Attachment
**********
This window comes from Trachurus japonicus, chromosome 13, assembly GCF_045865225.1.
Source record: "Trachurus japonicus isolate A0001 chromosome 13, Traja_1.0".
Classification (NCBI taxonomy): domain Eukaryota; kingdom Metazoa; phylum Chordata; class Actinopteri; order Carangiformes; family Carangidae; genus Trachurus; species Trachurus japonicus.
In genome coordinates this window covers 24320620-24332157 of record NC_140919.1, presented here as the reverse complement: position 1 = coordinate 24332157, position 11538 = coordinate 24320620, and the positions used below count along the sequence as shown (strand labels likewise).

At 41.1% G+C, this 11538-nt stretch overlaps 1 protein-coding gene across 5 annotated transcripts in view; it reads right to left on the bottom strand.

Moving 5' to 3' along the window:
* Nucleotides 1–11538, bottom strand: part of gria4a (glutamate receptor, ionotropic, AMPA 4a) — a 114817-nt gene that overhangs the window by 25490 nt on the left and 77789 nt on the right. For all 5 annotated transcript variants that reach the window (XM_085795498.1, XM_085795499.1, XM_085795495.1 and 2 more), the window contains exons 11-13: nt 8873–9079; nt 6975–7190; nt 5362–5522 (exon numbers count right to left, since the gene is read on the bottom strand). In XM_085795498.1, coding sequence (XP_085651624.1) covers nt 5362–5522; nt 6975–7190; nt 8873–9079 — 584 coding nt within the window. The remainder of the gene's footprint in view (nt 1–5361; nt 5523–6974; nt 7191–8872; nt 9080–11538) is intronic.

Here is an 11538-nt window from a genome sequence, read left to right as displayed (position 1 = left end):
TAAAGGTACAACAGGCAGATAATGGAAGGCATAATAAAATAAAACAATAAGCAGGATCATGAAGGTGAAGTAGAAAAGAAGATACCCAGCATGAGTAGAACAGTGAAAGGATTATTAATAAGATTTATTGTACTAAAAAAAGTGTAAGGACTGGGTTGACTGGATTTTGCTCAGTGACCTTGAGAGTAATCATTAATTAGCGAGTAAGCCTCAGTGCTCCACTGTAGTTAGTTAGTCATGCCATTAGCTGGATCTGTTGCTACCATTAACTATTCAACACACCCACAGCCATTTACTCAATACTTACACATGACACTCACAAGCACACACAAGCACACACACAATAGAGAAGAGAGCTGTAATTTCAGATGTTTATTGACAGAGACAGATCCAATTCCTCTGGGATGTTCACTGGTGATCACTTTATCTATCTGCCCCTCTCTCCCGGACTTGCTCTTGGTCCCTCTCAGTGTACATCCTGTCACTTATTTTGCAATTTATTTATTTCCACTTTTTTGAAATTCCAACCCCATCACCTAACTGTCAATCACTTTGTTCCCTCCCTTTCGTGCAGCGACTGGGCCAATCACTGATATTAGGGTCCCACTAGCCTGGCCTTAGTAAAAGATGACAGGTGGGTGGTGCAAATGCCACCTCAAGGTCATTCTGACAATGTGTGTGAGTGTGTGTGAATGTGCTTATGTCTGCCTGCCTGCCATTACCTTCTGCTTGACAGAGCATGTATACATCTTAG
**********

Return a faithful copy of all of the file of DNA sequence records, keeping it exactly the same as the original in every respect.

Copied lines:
This window comes from Trachurus japonicus, chromosome 13, assembly GCF_045865225.1.
Source record: "Trachurus japonicus isolate A0001 chromosome 13, Traja_1.0".
Classification (NCBI taxonomy): domain Eukaryota; kingdom Metazoa; phylum Chordata; class Actinopteri; order Carangiformes; family Carangidae; genus Trachurus; species Trachurus japonicus.
In genome coordinates this window covers 24320620-24332157 of record NC_140919.1, presented here as the reverse complement: position 1 = coordinate 24332157, position 11538 = coordinate 24320620, and the positions used below count along the sequence as shown (strand labels likewise).

At 41.1% G+C, this 11538-nt stretch overlaps 1 protein-coding gene across 5 annotated transcripts in view; it reads right to left on the bottom strand.

Moving 5' to 3' along the window:
* Nucleotides 1–11538, bottom strand: part of gria4a (glutamate receptor, ionotropic, AMPA 4a) — a 114817-nt gene that overhangs the window by 25490 nt on the left and 77789 nt on the right. For all 5 annotated transcript variants that reach the window (XM_085795498.1, XM_085795499.1, XM_085795495.1 and 2 more), the window contains exons 11-13: nt 8873–9079; nt 6975–7190; nt 5362–5522 (exon numbers count right to left, since the gene is read on the bottom strand). In XM_085795498.1, coding sequence (XP_085651624.1) covers nt 5362–5522; nt 6975–7190; nt 8873–9079 — 584 coding nt within the window. The remainder of the gene's footprint in view (nt 1–5361; nt 5523–6974; nt 7191–8872; nt 9080–11538) is intronic.

Here is an 11538-nt window from a genome sequence, read left to right as displayed (position 1 = left end):
TAAAGGTACAACAGGCAGATAATGGAAGGCATAATAAAATAAAACAATAAGCAGGATCATGAAGGTGAAGTAGAAAAGAAGATACCCAGCATGAGTAGAACAGTGAAAGGATTATTAATAAGATTTATTGTACTAAAAAAAGTGTAAGGACTGGGTTGACTGGATTTTGCTCAGTGACCTTGAGAGTAATCATTAATTAGCGAGTAAGCCTCAGTGCTCCACTGTAGTTAGTTAGTCATGCCATTAGCTGGATCTGTTGCTACCATTAACTATTCAACACACCCACAGCCATTTACTCAATACTTACACATGACACTCACAAGCACACACAAGCACACACACAATAGAGAAGAGAGCTGTAATTTCAGATGTTTATTGACAGAGACAGATCCAATTCCTCTGGGATGTTCACTGGTGATCACTTTATCTATCTGCCCCTCTCTCCCGGACTTGCTCTTGGTCCCTCTCAGTGTACATCCTGTCACTTATTTTGCAATTTATTTATTTCCACTTTTTTGAAATTCCAACCCCATCACCTAACTGTCAATCACTTTGTTCCCTCCCTTTCGTGCAGCGACTGGGCCAATCACTGATATTAGGGTCCCACTAGCCTGGCCTTAGTAAAAGATGACAGGTGGGTGGTGCAAATGCCACCTCAAGGTCATTCTGACAATGTGTGTGAGTGTGTGTGAATGTGCTTATGTCTGCCTGCCTGCCATTACCTTCTGCTTGACAGAGCATGTATACATCTTAG